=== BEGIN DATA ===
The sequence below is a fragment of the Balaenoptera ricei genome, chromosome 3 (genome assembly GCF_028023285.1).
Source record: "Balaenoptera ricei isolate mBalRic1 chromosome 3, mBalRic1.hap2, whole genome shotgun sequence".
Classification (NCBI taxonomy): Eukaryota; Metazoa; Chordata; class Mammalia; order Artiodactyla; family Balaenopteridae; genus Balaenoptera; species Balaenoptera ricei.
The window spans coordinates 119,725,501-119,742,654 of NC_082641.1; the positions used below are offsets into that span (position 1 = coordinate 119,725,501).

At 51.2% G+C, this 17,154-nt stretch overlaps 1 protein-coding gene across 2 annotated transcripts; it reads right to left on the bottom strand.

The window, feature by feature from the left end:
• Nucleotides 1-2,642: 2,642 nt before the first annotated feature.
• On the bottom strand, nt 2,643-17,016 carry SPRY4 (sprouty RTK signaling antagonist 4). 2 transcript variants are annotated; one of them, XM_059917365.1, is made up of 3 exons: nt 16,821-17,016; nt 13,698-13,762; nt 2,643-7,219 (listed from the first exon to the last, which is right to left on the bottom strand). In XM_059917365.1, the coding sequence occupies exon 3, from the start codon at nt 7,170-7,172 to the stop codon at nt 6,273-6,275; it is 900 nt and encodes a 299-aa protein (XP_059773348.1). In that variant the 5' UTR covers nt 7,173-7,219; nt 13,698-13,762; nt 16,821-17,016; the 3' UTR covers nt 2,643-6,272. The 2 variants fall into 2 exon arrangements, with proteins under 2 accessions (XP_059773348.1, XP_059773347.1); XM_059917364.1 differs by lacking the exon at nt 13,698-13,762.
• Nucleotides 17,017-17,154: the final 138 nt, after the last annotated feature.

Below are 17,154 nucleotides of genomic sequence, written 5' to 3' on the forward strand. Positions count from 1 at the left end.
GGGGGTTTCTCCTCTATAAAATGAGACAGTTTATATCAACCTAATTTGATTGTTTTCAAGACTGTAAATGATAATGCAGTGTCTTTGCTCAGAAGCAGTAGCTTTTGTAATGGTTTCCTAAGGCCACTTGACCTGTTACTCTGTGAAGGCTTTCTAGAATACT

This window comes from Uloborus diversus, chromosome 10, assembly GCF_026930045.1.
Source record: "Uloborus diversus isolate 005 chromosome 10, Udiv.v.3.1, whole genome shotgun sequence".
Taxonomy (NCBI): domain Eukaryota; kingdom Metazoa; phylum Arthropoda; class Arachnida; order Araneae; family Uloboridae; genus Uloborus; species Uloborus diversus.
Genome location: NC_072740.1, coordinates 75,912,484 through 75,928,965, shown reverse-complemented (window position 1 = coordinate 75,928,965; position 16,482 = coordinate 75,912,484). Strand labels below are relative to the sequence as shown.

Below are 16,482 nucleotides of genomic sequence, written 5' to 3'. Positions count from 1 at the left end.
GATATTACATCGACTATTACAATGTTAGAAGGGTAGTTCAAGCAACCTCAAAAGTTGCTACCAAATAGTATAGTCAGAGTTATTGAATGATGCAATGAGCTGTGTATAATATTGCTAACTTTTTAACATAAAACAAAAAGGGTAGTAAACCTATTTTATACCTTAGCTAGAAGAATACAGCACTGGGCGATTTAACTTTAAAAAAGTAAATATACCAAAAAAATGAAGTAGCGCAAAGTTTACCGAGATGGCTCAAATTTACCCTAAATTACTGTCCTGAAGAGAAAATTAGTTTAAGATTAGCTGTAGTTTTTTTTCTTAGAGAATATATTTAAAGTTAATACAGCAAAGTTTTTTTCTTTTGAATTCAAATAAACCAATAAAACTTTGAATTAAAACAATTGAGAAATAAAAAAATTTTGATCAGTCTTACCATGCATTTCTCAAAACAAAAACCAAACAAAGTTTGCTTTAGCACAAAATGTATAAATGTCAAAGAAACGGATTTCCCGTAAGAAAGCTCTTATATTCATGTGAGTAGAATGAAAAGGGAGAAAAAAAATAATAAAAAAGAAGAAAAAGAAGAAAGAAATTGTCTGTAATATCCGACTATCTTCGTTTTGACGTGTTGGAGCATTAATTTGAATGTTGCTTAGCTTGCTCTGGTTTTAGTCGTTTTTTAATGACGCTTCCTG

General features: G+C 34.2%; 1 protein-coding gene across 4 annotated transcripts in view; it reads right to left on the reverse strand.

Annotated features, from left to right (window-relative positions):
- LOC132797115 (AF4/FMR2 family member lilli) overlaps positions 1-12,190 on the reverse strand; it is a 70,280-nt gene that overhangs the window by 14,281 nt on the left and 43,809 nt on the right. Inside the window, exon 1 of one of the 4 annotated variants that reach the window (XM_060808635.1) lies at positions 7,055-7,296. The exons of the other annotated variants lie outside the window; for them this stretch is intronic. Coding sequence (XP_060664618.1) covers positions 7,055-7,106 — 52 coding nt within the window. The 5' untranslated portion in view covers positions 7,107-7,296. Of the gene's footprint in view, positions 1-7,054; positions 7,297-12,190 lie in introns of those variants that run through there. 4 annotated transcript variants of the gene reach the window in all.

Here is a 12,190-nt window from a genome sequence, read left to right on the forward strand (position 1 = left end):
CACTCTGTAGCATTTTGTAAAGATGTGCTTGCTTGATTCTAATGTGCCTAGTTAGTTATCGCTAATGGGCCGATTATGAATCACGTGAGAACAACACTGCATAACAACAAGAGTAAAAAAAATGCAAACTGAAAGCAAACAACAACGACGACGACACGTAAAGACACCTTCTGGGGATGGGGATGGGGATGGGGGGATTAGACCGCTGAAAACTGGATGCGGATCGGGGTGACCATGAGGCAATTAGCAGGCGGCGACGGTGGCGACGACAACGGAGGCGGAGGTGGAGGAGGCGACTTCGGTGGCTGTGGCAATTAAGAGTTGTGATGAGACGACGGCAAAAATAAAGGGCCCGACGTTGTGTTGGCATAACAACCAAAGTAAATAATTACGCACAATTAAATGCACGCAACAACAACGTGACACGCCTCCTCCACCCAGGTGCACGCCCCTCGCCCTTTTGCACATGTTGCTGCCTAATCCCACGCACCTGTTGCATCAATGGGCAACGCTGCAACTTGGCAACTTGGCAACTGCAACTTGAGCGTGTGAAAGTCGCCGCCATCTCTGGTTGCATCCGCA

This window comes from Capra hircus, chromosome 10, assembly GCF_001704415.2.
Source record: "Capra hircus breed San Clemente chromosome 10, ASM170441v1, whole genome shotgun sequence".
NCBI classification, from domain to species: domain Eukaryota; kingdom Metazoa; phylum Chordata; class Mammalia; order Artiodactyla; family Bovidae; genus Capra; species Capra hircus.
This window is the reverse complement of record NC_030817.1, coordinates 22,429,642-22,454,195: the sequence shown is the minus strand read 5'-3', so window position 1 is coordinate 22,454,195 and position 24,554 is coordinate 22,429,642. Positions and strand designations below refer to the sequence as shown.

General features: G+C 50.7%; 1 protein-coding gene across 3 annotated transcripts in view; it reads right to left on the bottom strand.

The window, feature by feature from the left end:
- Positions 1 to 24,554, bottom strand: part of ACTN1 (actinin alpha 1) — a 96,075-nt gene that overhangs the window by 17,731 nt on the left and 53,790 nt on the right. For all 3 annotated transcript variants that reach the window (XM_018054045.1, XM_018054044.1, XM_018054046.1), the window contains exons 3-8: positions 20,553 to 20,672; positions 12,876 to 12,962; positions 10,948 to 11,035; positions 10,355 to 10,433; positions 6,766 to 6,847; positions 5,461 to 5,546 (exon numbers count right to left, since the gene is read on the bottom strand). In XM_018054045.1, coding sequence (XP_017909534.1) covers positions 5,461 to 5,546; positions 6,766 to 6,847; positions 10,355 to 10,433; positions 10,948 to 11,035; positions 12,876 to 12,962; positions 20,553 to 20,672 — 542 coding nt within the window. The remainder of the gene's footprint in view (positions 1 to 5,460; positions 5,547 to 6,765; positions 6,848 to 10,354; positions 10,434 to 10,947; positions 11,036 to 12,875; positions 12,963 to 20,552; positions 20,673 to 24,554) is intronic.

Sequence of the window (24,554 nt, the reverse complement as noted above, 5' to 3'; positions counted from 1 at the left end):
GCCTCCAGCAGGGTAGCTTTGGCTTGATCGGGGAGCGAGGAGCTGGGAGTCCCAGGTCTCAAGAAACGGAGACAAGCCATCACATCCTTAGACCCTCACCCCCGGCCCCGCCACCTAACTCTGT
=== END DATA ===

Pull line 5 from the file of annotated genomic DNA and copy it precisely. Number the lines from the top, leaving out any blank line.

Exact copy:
At 51.2% G+C, this 17,154-nt stretch overlaps 1 protein-coding gene across 2 annotated transcripts; it reads right to left on the bottom strand.